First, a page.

I said a few weeks ago that we software product managers are responsible for $5-$10 million in new revenue over the next 12 months. How do you get that? There are five ways your revenues can increase:
Those are the five ways to grow revenue. If you do enough of them, you might see your $10 million in incremental revenue in a year.
Read the rest of this post to learn how to use this information to start growing your product revenue today.
Your responsibility as the product manager is not for this growth, per se, but for not losing this growth. To keep your revenue growth in line with market growth, you must continue to win deals at your current rate. You can’t do that by standing still. The competitors are always getting better. Just like Alice, you have to run very fast just to stay in one place, market share-wise. And even if your product continues to grow at the rate of the market, and doesn’t lose market share, you usually don’t get any product management credit.
Bottom line: growing at the market rate is table stakes, but it’s not winning.
This is also known as “taking away market share.” How do you do it? Especially if you have to do it right now and you don’t have the luxury of adding new features? This is all about go-to-market: helping sales and marketing tell the story of your product better, giving them better tools for objection handling and de-positioning the competition, creating the best possible demonstration. Bottom line, this is about convincing prospects that your product solves their problems better than the competitors do. If you can do that, you can win more deals.
Of course, over time you can also add features that help you in competitive situations. But you can’t do that today, so you need to use other tools in your quiver.
How does product management have influence on more leads and faster closes? This is also a go-to-market issue. Many of the techniques you use for winning more deals can also help you get into more deals. Telling the story of your product better, especially using effective social proof showing how customers’ lives were improved due to your product, can have a big impact. And it’s a lot quicker than adding new features.
Decreasing the time to the second sale is another important goal for getting into more deals. (New sales to existing customers are among the most attractive of all deals!) How do you get to the second deal faster? By making sure the customer’s initial experience is so successful that they can’t wait to buy more! Again, what are your options? Over time you can add features and capabilities to make the initial experience better. But in the short term you can give them better training and documentation, focused on solving the business problems your product addresses. And you can offer online videos that show how to quickly and easily do important functions.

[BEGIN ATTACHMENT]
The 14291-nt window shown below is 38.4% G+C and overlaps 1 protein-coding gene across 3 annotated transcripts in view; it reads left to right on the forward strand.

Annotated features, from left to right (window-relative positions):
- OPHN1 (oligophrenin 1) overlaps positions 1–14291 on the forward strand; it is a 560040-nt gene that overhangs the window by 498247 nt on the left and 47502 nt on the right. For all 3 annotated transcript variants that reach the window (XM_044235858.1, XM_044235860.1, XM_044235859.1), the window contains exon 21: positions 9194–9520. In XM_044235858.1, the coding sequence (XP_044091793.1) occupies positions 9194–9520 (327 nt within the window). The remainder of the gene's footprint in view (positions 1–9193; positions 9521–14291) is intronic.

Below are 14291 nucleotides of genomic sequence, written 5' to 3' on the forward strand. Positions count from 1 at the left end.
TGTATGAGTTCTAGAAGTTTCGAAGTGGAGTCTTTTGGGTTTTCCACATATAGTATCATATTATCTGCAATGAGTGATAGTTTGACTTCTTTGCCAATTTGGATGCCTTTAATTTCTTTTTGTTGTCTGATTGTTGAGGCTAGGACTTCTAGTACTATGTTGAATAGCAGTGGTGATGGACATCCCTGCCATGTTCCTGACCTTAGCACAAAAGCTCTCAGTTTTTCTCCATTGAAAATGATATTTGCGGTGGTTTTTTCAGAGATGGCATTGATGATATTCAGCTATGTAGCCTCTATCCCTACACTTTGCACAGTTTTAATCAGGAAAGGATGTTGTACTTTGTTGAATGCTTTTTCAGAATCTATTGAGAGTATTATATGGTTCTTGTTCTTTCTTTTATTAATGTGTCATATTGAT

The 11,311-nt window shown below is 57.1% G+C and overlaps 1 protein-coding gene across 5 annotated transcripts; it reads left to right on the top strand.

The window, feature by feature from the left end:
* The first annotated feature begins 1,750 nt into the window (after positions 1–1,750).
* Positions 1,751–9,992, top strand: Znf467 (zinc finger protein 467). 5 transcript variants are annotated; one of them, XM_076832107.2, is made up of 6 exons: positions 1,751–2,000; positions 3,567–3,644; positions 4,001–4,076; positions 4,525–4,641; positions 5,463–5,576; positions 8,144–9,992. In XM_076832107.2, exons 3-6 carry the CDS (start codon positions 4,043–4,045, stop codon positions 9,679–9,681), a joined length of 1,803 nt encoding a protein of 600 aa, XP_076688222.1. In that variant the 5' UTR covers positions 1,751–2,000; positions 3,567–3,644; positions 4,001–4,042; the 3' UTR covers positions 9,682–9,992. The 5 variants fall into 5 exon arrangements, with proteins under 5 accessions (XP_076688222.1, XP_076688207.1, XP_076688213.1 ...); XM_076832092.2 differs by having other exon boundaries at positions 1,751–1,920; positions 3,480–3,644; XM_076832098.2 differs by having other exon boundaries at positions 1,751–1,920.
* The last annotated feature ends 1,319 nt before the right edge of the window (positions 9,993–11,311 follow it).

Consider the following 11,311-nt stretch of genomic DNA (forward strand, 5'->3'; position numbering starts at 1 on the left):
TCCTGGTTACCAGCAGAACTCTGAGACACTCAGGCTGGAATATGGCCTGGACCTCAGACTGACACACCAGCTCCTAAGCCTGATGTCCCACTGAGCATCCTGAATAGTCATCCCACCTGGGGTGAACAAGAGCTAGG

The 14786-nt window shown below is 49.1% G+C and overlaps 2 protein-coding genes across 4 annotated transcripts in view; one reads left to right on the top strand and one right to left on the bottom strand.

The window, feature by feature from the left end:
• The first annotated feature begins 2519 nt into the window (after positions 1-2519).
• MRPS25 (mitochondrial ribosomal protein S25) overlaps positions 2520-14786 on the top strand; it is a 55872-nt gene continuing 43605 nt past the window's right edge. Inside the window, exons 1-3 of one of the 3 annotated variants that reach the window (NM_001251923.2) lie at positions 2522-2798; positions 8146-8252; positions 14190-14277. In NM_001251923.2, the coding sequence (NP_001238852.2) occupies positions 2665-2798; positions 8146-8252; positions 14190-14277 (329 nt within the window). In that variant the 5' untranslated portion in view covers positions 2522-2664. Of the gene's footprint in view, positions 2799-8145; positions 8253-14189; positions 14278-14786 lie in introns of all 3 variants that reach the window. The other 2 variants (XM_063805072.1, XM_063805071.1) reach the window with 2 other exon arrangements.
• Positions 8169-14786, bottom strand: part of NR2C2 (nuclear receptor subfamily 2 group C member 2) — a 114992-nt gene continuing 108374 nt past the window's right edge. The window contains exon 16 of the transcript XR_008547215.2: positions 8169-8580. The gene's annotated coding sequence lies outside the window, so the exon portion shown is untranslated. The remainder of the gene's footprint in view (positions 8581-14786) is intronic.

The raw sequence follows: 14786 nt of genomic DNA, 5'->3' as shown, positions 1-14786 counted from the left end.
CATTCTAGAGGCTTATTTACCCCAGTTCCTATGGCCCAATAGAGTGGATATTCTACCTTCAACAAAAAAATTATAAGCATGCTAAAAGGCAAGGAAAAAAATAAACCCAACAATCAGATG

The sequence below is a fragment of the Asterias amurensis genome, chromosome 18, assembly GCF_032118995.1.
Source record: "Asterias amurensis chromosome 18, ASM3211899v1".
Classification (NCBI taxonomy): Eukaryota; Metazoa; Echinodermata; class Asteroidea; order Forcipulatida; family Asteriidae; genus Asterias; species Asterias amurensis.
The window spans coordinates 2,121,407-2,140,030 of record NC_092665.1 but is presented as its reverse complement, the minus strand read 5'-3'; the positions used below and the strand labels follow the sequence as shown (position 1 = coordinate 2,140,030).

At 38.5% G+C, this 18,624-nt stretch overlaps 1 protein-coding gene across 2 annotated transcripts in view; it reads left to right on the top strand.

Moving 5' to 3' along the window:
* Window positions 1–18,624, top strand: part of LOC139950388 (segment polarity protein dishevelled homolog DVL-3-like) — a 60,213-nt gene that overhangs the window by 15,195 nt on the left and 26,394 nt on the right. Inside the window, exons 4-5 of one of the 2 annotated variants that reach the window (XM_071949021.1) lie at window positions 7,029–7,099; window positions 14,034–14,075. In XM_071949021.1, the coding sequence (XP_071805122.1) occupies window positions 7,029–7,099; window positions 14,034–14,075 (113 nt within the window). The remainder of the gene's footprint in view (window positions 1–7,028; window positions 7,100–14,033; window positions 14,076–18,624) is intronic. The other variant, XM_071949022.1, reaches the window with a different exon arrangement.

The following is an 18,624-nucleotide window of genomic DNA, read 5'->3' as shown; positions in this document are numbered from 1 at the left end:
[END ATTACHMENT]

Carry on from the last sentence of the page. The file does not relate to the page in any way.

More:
There are tactical ways to increase average deal size, and strategic ways. For example, you can focus your sales efforts on your biggest prospects, and not pursue smaller deals. If you can win either size of deal with a comparable effort, this makes a lot of sense as a tactic. This is not so much a product management decision, although of course you have input into some of these sales decisions.
Our focus as product managers needs to be more strategic than tactical in this area. Larger deals, especially in business software, are often dependent on “enterprise-level” features or capabilities. Those are longer term commitments from the you and the product team, and usually can’t make a short-term difference, despite their importance over the long term. But there are sometimes short-term workarounds. For example, a partnership with another vendor with a complementary product that addresses one of your enterprise-level shortcomings.
Now, this is where the real fun is! New products! New features! You’ve been working on keeping your product portfolio pipeline full, right? You have plenty of validated new product ideas to choose from, many of which will open new markets for your company. Some will be extensions of the existing product that will enable you to sell higher, or sell to adjacent markets. Some will be completely new products that will address completely new business problems.
Remember that for most successful product companies, 50% of their revenue comes from products introduced in the last three years – you have to keep that pipeline full and pumping out great new stuff.
Our job as product managers is not to “make products” but to create solutions to market problems that people will buy. There’s only one reason people buy business software – to solve business problems. And there are only five ways to sell more of it.
Let me know what you think of this post. I’d love to hear your reaction – and how you’re handling this problem of making more money.
Your host and author, Nils Davis, is a long-time product manager, consultant, trainer, and coach. He is the author of The Secret Product Manager Handbook, many blog posts, a series of video trainings on product management, and the occasional grilled pizza.
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